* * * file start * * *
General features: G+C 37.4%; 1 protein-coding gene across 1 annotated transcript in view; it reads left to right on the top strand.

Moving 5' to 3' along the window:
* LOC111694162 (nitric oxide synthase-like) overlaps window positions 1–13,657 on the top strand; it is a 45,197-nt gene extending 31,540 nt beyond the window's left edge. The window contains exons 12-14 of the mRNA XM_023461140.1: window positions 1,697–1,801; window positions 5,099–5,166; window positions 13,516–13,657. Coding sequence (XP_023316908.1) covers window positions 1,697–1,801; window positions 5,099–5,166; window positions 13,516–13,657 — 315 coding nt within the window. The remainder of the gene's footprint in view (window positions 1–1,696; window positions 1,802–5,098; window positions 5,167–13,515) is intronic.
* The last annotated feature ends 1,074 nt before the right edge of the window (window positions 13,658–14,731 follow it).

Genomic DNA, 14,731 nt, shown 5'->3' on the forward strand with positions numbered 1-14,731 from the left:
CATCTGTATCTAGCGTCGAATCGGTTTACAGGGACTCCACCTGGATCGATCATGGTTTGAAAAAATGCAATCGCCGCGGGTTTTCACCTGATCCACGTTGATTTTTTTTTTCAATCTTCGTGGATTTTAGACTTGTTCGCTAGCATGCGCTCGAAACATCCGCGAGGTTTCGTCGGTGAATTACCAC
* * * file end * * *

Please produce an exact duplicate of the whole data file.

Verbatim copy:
General features: G+C 37.4%; 1 protein-coding gene across 1 annotated transcript in view; it reads left to right on the top strand.

Moving 5' to 3' along the window:
* LOC111694162 (nitric oxide synthase-like) overlaps window positions 1–13,657 on the top strand; it is a 45,197-nt gene extending 31,540 nt beyond the window's left edge. The window contains exons 12-14 of the mRNA XM_023461140.1: window positions 1,697–1,801; window positions 5,099–5,166; window positions 13,516–13,657. Coding sequence (XP_023316908.1) covers window positions 1,697–1,801; window positions 5,099–5,166; window positions 13,516–13,657 — 315 coding nt within the window. The remainder of the gene's footprint in view (window positions 1–1,696; window positions 1,802–5,098; window positions 5,167–13,515) is intronic.
* The last annotated feature ends 1,074 nt before the right edge of the window (window positions 13,658–14,731 follow it).

Genomic DNA, 14,731 nt, shown 5'->3' on the forward strand with positions numbered 1-14,731 from the left:
CATCTGTATCTAGCGTCGAATCGGTTTACAGGGACTCCACCTGGATCGATCATGGTTTGAAAAAATGCAATCGCCGCGGGTTTTCACCTGATCCACGTTGATTTTTTTTTTCAATCTTCGTGGATTTTAGACTTGTTCGCTAGCATGCGCTCGAAACATCCGCGAGGTTTCGTCGGTGAATTACCAC